'My thoughts on the spiritual exercises proper to cloistered monks'; the ninth prior of La Grande Chartreuse (†1180) articulates the monastic contemplative tradition in distinctively western terms. '...reading, meditation, prayer and contemplation. These make a ladder for monks by which they are lifted up from earth to heaven. It has few rungs, yet its length is immense and wonderful, for its lower end rests upon the earth, but its top pierces the clouds and seeks heavenly secrets.'
The fifth prior of the Grande Chartreuse, Guigo I was esteemed as 'a prior worthy of eternal fame', a prudent man and immensely erudite in both secular and sacred studies. His personal reflections on Holy Scripture take the form of a spiritual journey in which he blends theology and personal experience, daily practicality and ascetic insight, in a way both typical of twelfth-century reformed monasticism and uniquely carthusian.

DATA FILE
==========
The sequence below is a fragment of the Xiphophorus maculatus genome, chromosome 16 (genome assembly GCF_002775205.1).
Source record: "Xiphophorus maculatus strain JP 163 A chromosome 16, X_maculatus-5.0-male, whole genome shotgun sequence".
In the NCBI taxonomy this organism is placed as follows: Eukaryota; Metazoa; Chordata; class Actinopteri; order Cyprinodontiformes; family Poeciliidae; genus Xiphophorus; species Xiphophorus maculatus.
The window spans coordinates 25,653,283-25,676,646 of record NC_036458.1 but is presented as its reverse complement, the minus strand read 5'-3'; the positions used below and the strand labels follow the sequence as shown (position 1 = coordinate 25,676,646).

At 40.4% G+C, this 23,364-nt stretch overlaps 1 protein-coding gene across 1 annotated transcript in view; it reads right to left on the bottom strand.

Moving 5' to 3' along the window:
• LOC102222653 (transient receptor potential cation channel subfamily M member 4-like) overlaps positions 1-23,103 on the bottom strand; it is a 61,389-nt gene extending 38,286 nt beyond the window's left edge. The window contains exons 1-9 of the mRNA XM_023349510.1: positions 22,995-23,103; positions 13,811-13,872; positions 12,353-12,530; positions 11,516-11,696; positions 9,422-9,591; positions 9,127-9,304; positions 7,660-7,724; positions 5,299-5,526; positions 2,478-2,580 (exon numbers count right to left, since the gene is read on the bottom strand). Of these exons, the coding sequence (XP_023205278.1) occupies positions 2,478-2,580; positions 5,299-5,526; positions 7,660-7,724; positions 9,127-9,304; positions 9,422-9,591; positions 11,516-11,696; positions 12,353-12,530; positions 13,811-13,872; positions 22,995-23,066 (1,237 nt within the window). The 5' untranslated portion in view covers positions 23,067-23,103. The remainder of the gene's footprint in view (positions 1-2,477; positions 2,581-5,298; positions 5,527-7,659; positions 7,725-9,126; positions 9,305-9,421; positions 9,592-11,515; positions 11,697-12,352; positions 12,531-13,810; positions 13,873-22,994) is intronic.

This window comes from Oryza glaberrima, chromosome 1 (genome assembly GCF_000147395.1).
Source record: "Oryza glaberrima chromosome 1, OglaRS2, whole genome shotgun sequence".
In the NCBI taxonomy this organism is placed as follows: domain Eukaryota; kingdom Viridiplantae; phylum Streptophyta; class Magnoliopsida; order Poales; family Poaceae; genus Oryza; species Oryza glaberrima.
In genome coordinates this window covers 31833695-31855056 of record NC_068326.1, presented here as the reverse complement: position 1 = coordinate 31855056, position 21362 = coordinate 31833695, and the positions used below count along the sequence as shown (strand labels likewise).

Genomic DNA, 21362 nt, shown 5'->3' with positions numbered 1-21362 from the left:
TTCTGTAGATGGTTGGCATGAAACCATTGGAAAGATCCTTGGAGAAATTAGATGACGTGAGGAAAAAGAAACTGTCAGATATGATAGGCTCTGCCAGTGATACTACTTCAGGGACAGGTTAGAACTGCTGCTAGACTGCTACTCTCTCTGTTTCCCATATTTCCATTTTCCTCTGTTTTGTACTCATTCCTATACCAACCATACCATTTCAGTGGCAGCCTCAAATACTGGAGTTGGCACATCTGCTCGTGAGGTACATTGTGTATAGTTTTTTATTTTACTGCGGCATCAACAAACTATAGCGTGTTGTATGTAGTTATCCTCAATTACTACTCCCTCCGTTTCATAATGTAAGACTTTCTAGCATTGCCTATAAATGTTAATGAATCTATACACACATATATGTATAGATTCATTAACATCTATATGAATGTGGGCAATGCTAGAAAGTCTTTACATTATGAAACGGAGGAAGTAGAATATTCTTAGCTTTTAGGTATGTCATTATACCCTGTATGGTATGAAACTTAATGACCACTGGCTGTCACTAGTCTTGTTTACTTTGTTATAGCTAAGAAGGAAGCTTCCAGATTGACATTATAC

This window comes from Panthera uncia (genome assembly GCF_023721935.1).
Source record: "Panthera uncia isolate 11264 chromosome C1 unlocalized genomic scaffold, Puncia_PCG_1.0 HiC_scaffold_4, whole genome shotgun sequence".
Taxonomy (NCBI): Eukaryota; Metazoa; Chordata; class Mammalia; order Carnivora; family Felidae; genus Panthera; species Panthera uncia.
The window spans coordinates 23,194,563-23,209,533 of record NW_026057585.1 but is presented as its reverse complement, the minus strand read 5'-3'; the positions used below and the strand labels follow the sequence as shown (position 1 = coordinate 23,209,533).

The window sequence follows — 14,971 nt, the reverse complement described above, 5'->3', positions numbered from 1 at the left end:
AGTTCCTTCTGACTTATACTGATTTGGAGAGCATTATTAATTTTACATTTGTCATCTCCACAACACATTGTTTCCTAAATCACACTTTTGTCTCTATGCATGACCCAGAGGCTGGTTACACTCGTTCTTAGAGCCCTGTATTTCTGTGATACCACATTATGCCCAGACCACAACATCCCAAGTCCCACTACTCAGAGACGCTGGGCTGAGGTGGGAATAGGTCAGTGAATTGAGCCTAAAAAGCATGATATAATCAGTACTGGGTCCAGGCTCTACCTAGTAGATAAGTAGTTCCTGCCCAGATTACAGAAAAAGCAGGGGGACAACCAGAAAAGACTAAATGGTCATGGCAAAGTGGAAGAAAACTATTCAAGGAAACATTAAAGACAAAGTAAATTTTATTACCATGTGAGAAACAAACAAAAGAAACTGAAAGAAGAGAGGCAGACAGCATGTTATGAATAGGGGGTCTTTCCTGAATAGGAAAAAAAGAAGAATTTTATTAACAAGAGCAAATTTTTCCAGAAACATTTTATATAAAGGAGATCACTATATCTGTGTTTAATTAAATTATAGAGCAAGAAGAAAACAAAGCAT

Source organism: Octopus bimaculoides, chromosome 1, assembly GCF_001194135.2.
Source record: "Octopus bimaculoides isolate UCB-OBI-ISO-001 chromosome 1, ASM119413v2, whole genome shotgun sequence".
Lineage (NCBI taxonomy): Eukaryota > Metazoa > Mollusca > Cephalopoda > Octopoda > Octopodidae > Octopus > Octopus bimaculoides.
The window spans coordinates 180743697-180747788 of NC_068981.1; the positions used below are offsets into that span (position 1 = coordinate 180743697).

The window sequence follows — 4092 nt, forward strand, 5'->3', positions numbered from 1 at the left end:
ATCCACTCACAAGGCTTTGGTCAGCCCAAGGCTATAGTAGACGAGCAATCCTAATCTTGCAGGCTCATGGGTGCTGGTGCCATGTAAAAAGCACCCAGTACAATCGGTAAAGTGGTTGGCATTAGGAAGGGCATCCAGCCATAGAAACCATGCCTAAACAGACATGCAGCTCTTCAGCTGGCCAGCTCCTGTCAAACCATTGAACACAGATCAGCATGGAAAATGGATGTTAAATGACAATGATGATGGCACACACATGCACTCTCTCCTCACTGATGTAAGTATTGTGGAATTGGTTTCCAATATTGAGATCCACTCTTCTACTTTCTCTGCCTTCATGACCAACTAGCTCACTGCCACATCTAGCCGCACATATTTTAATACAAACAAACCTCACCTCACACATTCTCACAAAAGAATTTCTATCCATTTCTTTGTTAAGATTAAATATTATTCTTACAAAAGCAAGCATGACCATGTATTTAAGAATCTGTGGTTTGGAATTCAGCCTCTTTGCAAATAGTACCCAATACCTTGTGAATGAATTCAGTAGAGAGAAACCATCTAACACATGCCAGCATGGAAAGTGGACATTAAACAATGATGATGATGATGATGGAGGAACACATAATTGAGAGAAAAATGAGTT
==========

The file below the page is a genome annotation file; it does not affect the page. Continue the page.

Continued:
'A mirror for the diligent, a gad-fly for the indolent', one Benedictine called the Cistercians of his day. Although cistercian studies have flourished over the past quarter century, most attention has been directed to events and literature of the second generation, the Age of Saint Bernard. Here, in commemoration of the nine-hundredth anniversary of the foundation of 'the new monastery' in 1098, documents from and studies on the earliest cistercian years have been assembled to introduce readers to the 'first founders of this church' at Citeaux.